Employees lead busy lives, on average eight hours at their workplace. It can be challenging to find time for a health screen. It is a simple health promotion strategy to ensure your employees make a necessary lifestyle change before it is too late. Our nurses have over 10 years of experience. Our health screening profiles are designed to deliver a comprehensive overview of the health of each participant.
“Water, water everywhere, so let’s all have a drink” sings
Homer Simpson right before he downs a mouthful straight from the sea.
If only it were that simple. So how do we stay hydrated? And why is it so important?
Dehydration can increase core body temperature, reduce energy levels, hamper cognition and mood and affect physical performance. Our body needs water to function properly. Water regulates our body temperature and lubricates our joints. It also transports nutrients around the body and flushes out toxins and wastes.
Some of the symptoms of dehydration include dizziness/lightheadedness, nausea or vomiting, muscle cramps, dry mouth, lack of sweating, muscle cramps and a hard, fast heartbeat.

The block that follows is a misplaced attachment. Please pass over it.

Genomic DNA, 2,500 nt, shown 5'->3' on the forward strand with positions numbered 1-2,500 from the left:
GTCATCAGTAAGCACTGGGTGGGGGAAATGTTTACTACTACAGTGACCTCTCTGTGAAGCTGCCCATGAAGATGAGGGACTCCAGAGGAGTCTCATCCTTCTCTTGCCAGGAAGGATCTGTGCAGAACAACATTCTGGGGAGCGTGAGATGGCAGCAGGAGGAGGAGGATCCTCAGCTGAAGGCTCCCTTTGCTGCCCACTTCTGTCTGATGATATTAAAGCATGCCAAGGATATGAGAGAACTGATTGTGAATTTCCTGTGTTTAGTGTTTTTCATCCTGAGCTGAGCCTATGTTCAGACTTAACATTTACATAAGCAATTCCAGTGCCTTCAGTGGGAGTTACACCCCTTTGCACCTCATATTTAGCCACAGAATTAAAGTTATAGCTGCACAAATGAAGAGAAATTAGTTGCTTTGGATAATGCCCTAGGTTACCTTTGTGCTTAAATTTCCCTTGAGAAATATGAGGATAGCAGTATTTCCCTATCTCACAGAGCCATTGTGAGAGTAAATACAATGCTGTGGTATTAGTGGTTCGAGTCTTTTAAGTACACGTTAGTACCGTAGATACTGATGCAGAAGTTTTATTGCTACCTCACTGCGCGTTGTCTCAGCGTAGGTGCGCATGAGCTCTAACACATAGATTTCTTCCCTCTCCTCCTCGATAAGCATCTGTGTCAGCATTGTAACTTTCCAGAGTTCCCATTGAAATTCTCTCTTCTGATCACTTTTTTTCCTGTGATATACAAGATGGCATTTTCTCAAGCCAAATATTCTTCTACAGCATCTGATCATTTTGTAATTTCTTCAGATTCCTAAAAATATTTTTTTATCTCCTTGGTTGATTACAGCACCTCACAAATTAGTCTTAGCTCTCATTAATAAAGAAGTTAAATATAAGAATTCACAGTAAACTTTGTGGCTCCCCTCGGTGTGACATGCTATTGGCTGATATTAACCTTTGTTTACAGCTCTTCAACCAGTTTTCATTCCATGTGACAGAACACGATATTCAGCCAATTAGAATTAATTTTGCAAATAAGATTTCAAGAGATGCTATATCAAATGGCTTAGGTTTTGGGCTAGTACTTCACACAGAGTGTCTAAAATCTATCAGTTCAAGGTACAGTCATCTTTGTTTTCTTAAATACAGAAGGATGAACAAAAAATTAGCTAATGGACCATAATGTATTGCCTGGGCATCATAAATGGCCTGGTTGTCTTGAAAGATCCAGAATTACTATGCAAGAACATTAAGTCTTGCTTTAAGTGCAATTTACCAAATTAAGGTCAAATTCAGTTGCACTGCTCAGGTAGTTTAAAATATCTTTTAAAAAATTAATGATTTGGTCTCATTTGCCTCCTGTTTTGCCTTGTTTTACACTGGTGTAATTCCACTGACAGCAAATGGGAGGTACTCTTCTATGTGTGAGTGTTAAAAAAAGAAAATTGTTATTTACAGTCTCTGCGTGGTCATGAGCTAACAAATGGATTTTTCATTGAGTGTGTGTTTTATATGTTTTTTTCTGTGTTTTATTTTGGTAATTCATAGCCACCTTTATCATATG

Tips to stay hydrated:
Carry a water bottle with you - this will serve as a reminder and also enable you to keep track of how much you have consumed
Aim to drink 6 to 8 glasses a day - this could mean 1 to 2 glasses per meal or the equivalent of 1 to 1.5 litres
Eat water rich food - this will aid you in your hydration goal. Foods such as cucumbers, tomatoes and watermelon are all good examples
When exercising, consume adequate extra water - depending on the activity, we will require more fluids to account for sweating and performance
Be wary of sub-par fluids - sugary, alcoholic and caffeinated drinks should be consumed in moderation.
Finally, our urine is a good indicator for our hydration level. Pale yellow is normal while darker yellow indicates more dehydrated.